Who even knew there was a director’s cut of Betty Blue? I didn’t. In fact, I’ll go so far as to admit I didn’t realize that’s what I’d bought a ticket to see Monday night at the Nuart, until at some point there was one too many moments where I thought “I don’t remember this part…” As it turns out, the director’s cut is a full hour longer than the original theatrical release, clocking in at 185 minutes (the 1986 release was 120 minutes). It was sort of a surreal experience to rewatch a movie after decades and have it be so memorable and yet also new. If you haven’t seen Betty Blue, you have two more nights–tonight and tomorrow–to catch it at the Nuart. If you have seen it, do yourself a favor and go anyway. This is the first time the director’s cut has been released in the US and it’s just as great a movie as you remember. (More on the surreal-ness of Monday night and the greatness of Beineix after the jump.)
Beineix explains that this release is actually “a polished version of the rough cut.” The extra footage helps develop both characters more thoroughly and adds poignancy to the melodrama of the relationship. There are a number of comic scenes that were completely cut from the original release as well. The Landmark site describes Betty Blue as “quintessential French cinema,” and one can hardly argue.
I got a crush on Beineix in 1982 when Diva, his first feature, screened in the US. I was a disaffected teenager trapped in suburban misery, and ripe for cinéma du look‘s romantic alienation. In his contemporaneous review of Diva, Ebert says, “In a way, it doesn’t even matter what this movie is about,” and it’s true–the movie is so gorgeous that on one level it plays like a series of stills. But of course, Beineix always has a hell of a plot to go along with the eye candy. Diva is a sappy/edgy love story that even an adolescent punk need not be too embarrassed about falling for. Some years later, when Betty Blue came out, the crush turned to love. It was 1986. I was 21 and living in Washington, D.C. which was, at that time, mid-Reagan dynasty and edging toward its infamy as the murder capital of the United States. Yet, sitting in the Biograph, watching Betty Blue, none of that crap mattered. Beineix had again charmed us into caring far more about doomed imaginary love than anything going on outside the theater. I cried again when I saw the movie Monday night.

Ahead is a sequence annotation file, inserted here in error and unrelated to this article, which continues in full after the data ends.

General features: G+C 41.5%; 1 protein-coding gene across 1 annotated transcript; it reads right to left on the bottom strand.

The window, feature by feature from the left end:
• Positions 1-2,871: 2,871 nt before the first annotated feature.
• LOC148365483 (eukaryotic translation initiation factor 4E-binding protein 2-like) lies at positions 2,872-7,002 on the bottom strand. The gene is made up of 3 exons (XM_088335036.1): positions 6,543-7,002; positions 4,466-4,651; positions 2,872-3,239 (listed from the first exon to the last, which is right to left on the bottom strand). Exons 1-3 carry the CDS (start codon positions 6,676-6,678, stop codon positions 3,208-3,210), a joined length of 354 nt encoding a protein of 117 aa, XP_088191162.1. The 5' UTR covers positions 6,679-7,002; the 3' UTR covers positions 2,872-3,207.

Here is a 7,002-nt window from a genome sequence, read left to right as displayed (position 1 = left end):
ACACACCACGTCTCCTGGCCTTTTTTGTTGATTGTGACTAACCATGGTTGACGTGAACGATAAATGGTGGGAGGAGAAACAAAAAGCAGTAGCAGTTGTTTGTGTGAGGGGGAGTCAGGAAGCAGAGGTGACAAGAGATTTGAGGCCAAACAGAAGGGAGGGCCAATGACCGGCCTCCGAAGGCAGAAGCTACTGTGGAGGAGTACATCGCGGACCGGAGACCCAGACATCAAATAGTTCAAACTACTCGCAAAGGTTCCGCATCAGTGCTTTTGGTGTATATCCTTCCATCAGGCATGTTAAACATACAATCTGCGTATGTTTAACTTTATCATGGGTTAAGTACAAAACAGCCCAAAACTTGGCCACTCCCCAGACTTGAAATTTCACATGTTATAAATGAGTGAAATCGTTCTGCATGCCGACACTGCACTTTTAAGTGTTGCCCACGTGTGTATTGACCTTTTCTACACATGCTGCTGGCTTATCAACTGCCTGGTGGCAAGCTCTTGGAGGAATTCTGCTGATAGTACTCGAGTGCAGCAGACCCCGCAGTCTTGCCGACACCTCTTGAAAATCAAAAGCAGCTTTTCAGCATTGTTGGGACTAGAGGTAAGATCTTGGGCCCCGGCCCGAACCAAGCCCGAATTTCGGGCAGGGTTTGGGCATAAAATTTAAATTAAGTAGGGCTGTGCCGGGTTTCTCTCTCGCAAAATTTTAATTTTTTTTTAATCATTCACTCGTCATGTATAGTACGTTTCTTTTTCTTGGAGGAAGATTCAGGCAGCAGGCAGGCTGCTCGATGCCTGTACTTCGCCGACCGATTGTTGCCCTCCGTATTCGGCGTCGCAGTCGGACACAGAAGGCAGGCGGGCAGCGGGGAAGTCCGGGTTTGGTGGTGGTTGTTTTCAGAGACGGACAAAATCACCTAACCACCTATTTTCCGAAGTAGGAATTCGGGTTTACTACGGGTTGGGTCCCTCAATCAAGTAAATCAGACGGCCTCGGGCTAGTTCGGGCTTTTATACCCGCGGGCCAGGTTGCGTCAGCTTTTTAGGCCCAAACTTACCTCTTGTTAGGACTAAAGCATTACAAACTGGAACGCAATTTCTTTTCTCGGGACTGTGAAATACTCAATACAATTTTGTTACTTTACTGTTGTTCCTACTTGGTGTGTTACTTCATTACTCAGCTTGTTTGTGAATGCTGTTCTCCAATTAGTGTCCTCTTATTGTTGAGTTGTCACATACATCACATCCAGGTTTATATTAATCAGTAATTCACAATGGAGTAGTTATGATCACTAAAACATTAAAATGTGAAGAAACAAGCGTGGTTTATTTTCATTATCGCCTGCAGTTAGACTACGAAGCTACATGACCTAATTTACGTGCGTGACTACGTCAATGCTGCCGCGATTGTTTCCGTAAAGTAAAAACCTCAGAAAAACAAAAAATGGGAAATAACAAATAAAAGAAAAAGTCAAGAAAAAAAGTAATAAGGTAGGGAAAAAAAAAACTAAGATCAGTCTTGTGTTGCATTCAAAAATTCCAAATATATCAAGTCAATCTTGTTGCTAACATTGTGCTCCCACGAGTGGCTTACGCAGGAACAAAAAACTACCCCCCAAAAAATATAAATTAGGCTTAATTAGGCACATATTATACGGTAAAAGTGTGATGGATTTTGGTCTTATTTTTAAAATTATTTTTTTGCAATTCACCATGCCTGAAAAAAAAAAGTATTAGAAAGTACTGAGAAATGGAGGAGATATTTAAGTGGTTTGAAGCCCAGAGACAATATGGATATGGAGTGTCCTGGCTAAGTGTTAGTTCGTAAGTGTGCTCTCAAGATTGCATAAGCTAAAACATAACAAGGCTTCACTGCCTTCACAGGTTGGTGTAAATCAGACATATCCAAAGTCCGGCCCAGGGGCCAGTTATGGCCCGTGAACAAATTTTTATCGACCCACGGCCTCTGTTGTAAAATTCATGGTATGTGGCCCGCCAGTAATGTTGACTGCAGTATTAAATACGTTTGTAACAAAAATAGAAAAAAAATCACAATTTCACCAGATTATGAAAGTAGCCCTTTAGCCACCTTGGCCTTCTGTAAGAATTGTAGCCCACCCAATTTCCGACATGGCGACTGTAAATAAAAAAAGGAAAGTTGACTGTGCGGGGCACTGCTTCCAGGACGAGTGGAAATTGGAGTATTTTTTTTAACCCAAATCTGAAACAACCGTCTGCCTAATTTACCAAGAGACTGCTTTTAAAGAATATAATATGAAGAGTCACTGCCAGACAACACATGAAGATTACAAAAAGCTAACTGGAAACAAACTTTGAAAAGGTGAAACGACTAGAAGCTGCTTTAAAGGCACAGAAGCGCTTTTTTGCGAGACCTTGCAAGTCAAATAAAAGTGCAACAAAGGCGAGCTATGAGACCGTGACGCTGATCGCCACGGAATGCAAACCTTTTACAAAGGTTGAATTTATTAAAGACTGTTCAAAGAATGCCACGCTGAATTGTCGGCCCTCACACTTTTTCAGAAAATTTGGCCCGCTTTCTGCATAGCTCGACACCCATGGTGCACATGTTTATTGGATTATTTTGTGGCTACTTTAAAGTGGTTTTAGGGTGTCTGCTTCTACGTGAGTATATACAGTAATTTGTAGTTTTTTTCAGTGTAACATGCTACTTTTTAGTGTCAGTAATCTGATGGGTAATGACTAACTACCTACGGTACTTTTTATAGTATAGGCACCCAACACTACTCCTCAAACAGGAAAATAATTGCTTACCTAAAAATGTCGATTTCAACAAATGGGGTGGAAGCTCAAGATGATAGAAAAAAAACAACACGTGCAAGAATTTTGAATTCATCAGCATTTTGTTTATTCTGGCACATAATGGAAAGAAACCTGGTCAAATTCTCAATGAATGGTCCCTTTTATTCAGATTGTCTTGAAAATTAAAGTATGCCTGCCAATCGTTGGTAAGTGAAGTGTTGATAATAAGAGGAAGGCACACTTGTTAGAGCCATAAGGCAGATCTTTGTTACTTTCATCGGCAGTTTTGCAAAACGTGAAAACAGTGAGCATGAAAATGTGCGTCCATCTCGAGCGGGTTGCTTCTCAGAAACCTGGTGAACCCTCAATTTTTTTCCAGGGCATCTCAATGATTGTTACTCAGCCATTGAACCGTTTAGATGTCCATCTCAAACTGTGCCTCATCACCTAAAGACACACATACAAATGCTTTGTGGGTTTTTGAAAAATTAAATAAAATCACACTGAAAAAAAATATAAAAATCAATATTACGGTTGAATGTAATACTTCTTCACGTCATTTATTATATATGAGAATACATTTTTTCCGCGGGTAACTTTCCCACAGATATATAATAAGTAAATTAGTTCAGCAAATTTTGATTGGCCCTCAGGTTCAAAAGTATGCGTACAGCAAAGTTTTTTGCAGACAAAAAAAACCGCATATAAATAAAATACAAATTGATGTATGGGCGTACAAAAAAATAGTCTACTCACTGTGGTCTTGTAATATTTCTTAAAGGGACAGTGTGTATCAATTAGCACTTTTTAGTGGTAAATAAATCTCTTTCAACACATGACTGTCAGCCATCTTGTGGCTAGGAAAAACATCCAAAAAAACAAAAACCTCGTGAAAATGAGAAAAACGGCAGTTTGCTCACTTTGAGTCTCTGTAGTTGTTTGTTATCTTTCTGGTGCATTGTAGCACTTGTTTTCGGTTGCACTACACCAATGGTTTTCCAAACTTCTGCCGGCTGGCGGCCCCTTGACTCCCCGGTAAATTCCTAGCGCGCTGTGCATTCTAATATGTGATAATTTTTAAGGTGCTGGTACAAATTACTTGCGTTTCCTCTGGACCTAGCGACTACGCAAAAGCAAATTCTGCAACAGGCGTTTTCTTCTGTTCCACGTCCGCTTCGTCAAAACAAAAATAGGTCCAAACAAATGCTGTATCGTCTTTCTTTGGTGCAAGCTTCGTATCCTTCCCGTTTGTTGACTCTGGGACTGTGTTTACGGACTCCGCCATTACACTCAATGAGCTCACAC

I was still sniffling when we left the Nuart. Outside, a pair of helicopters circled overhead, searchlights scanning the neighborhood. “They look like they’re right over where we parked,” my cinema companion said. As we rounded the corner and got closer, cop cars continued to converge. Sure enough, the block that held Shane’s Neon was cordoned off by crime scene tape. As we stood there, police cars drove up and down alleys and the helicopters continued their overhead dance, a body was draped with a sheet (too far away to get more than an impressionistic view), more territory was taped off, police strode purposefully around the perimeter. When we asked what had happened, one officer told us someone was shot. Today’s online research reveals that it was an “officer-involved” shooting.
We had to get a ride back to the valley from a friend. Shane wasn’t able to get his car until the next day. We both agreed that it was a bit more of an 80s flashback than we’d hoped for. Go see the movie anyway. The 80s was about a lot more than Michael Jackson.